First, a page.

It’s widely understood that about half of America’s marriages now end in divorce. (Actually, the divorce rate has fallen in recent years.) What’s less well-known is that, as with marriage, a roughly similar proportion of corporate mergers and acquisitions—40 percent—also fail to fulfill the hopes of those who enter them.
What’s the reason for the iffy prospects for M&A success? In a nutshell: It’s placing your trust in hope instead of doing your homework.
In my experience, few companies do mergers and acquisitions well. Too many lack a proactive workforce integration plan. Once they come to an agreement they tromp on the throttle and race ahead.
A far better approach is doing the homework before plunging in. Preparation allows a company to begin with a CEO message (written or recorded) and an all-hands with the new group: This is our vision, this is who we are. Here’s why we bought you and want you to join in our mission.
Then deploy other transition tools.
Here’s one: Create a guidebook of the acquiring company’s values and culture—e.g., how we navigate through everyday life, how we expect work to be done, how we interact with colleagues and clients. What do we encourage and celebrate?
Here’s another: a cross-functional integration team that works with the company being acquired so its people can learn how the acquiring organization does its work, who does what, who’s in charge of what, and where we go from here. The team comprises people from different departments in both organizations who don’t normally work together every day. On this team, they collaborate to smooth integration by familiarizing the new people with the acquiring company’s culture and way of operating. They also promote teamwork.
One more helpful tool: Regular meetings with key people—the heads of HR, of strategy and of each major department. This helps employees know what to expect.
And these last five tools:
• Statements of company mission and strategy. • A “what it’s like to work here” video. • A training program that helps people understand how to lead in the new organization, and how to incorporate desired behaviors into everyday work. • Quarterly integration days—particularly helpful for people working remotely. • Walking the talk—the best tool of all because it demonstrates that we actually do live by our stated values.
The purpose of all this is to actively integrate new team members into the organization—rather than just hoping they’ll somehow, as if by osmosis, become integrated.
Experience has taught me a few more things about approaching the integration of two previously separate workforces—beyond, that is, the value of solid planning and preparation.
First, when bringing aboard a new group of people, it’s critical to vet them individually. That’s not just to determine who’s appropriate for a given job, but even more critically to see who’s appropriate for a healthy, high-performance culture.
We’re not just laying bricks. We’re building something we believe in. We’re building a cathedral. The ability to do the job and move the organization’s mission forward is key. Assessments can be a useful tool in this.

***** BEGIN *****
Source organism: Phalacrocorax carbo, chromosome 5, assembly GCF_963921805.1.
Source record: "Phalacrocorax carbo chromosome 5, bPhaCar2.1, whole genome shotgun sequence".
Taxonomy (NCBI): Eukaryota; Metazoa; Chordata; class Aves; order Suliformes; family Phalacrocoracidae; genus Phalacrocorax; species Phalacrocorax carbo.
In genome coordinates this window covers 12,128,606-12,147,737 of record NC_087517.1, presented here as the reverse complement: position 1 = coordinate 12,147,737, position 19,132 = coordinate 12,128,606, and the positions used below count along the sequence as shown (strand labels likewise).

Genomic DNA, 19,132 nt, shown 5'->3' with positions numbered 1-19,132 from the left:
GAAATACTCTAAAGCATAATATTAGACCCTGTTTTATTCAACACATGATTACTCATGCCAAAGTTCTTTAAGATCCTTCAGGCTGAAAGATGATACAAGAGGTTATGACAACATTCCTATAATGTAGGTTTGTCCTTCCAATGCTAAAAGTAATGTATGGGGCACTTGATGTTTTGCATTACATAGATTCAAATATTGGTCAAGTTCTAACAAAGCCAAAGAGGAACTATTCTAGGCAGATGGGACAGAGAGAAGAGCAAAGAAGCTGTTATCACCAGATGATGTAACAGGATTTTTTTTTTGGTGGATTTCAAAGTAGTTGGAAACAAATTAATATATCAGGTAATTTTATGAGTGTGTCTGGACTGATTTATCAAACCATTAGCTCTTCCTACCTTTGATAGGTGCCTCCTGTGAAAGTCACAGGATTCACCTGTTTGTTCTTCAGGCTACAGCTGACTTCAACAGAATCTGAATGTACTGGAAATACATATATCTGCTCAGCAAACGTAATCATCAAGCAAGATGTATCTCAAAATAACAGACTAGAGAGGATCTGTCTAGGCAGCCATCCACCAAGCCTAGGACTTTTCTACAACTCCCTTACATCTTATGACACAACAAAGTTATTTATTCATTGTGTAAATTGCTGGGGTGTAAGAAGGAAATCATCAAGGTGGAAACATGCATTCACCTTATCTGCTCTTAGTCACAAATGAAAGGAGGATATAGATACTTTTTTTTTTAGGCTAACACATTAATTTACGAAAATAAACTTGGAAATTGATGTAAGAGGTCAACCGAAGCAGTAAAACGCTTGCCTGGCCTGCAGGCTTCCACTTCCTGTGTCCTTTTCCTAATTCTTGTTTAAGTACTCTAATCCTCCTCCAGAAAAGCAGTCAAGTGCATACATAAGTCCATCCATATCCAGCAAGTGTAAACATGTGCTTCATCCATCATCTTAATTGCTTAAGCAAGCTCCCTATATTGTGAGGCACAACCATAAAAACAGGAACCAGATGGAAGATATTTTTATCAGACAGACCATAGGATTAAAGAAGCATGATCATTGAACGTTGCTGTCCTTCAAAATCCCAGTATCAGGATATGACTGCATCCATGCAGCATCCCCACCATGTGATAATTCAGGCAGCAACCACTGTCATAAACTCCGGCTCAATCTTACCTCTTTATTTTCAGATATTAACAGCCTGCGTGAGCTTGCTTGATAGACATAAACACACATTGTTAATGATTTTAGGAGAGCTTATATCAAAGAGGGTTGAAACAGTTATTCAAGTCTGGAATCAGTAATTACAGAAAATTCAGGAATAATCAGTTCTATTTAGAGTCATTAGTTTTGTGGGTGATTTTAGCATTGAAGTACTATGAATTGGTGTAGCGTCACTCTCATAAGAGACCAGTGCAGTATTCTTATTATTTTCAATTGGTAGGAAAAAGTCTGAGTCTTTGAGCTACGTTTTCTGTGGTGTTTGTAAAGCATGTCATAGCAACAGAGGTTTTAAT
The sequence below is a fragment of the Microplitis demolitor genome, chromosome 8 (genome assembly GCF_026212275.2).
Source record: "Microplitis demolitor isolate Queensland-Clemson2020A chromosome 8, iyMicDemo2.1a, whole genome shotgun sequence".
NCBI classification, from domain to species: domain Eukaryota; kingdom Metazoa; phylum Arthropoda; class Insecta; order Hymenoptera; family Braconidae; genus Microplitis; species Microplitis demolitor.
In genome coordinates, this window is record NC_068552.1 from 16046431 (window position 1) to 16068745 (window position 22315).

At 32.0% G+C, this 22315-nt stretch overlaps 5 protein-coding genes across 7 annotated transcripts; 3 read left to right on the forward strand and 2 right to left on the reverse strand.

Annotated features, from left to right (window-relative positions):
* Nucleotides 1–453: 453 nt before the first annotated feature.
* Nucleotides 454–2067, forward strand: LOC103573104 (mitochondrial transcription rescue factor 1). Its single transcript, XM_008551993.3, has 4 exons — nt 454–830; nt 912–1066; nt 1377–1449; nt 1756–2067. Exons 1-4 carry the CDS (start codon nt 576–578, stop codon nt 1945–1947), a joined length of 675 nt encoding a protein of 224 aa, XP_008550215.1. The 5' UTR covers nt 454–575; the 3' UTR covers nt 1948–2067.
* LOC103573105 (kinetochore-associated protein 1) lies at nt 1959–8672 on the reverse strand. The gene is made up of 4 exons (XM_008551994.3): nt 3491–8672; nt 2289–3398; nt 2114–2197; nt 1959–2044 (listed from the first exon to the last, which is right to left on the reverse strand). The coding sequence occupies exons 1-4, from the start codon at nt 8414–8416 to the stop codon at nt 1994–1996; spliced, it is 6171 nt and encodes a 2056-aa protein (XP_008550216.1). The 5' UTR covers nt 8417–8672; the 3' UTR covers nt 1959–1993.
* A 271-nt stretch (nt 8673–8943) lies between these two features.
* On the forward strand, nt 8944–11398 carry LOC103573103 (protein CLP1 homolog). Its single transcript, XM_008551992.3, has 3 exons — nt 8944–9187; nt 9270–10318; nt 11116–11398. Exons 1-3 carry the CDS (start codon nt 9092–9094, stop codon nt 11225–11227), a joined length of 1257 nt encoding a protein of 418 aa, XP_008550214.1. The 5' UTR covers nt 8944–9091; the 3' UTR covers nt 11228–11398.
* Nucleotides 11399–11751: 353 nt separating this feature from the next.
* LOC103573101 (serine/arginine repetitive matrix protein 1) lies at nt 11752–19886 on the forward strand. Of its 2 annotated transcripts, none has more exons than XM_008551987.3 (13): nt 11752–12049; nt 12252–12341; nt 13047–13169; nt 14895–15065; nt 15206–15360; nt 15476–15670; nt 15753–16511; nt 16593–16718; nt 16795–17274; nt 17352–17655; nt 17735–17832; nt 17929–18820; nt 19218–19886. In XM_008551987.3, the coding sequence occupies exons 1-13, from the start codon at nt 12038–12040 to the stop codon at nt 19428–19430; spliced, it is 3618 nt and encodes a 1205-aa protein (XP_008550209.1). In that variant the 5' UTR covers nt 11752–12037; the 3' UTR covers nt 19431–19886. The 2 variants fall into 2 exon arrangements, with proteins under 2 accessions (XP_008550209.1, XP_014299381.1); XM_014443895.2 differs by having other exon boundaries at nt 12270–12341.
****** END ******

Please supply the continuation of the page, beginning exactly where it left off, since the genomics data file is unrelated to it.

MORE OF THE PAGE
If the acquired company is one in which a toxic, destructive, aggressive-defensive culture prevailed—where it was “my way or the highway” and employees had to avoid, conform and always seek permission—vetting can determine if acquired employees are ready to participate in a highly functioning, constructive team dynamic or if they’d rather keep operating as before.
Acquiring companies should seek not the “know it alls” but the “learn it alls”—people with a beginner-like open mind.
I’ve found that while companies want to acquire a whole team, they sometimes end up keeping only a few people and letting go of those whom they later determine don’t fit.
Sometimes an acquisition leads to a situation where intellectual property being sought resides in the heads of employees who don’t fit the new culture. Then, rather than keeping them for the long term, arrange to purchase their knowledge, paying them an incentive to get colleagues up to speed and saying goodbye with a nice bonus once the knowledge is transferred.
Keeping basic human needs in mind
If you don’t understand the basic human needs—certainty, challenge, connection and significance—of the employees you’re bringing on board, you won’t be too effective at keeping the talent you’ve just invested in through the acquisition.
• Everyone needs some amount of certainty—e.g., “I’ll be paid on Friday.” • People need varying degrees of challenge—feeling stretched. They burn out when doing the same task again and again. • They need connection, at least some of it face to face. The lack of human connection during COVID raised levels of depression, anxiety, alcoholism and domestic violence. • Finally, people need significance. They need to know they’re part of something bigger than themselves, that they’re building a cathedral, not just laying bricks.
There, in a nutshell, are some basics to keep in mind when contemplating a merger or acquisition. The bottom line comes down to this: “Hope,” as in hoping that success will follow plunging ahead, is a four-letter word. “Prepare” and “vet” are not.